I was working all the time, through my teens — in summer camps, in the fields, and then in construction with my father.

When I had finished school, and I was working in Ramle with my father on a building site, one of my friends from Shorashim told me about this scholarship program through the Slifka Family Foundation to Brandeis — one place each for a Jew and an Arab — a fully funded degree. They were looking for good students, which I was, kind of; who had worked for peace, which I had; with good English, which I had not got. I didn’t really have the grades, but I certainly didn’t have the English. Really, I had terrible English.

You owe a lot, then, first to those school teachers of yours, and then to this friend.

Oh, absolutely. And then there was some kind of divine intervention.

I got a call: Go to the interview at 18 Hillel Street in Jerusalem. I’d never even been to Jerusalem. I was on the construction site. I was wearing jeans and dirty boots and a dirty T-shirt. I saw all these kids there, with their parents. Some of the kids were in suits and ties! But I knew this was my chance. I hated my father’s life; I did not want it. I could hear my heart pounding when they called me in for the interview.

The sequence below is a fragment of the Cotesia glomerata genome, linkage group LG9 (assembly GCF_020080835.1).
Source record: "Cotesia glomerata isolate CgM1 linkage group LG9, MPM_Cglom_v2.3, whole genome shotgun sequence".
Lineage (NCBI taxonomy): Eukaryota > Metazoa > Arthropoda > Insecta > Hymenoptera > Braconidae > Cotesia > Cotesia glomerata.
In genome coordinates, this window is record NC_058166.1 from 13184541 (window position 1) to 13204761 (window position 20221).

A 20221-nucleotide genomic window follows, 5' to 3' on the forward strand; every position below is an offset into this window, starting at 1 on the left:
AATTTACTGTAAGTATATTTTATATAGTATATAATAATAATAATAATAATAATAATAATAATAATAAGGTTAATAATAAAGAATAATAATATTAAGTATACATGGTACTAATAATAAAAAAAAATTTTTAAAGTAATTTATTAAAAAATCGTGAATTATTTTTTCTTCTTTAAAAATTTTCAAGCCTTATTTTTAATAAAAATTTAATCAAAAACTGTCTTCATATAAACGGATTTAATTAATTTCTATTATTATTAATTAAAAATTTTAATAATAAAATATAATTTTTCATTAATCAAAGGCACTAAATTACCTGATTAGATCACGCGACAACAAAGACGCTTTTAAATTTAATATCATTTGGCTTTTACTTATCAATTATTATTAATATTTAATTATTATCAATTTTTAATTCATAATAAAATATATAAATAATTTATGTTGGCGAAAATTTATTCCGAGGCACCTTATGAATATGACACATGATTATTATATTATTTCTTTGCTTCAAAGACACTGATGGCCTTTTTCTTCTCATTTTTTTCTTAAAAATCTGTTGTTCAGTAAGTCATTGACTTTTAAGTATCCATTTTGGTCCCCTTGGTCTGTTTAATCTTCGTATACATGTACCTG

There were five interviewers, including political science professor Galia Golan. I apologized for my appearance. I explained that I had come from work and only got home at weekends. I said that, ‘If you really want to know me, please allow me to speak Hebrew. I won’t be able to express myself in English. I promise you, if I get the scholarship, I’ll learn English in a few months.’

They looked at each other, and said okay, and I was off. In fact, I was on a roll, this little Arab kid. Fifty minutes later, I knew I had to seal the deal. Again, divine intervention told me what to say. I said, ‘Thank you for giving me the chance to speak Hebrew. I leave Jerusalem today feeling victorious, even if I did not get the scholarship. My success is for this 18-year-old kid sharing with you all my vision of peace and how to reach it.’ Galia got up and hugged me. They said, ‘We’ll try to help you.’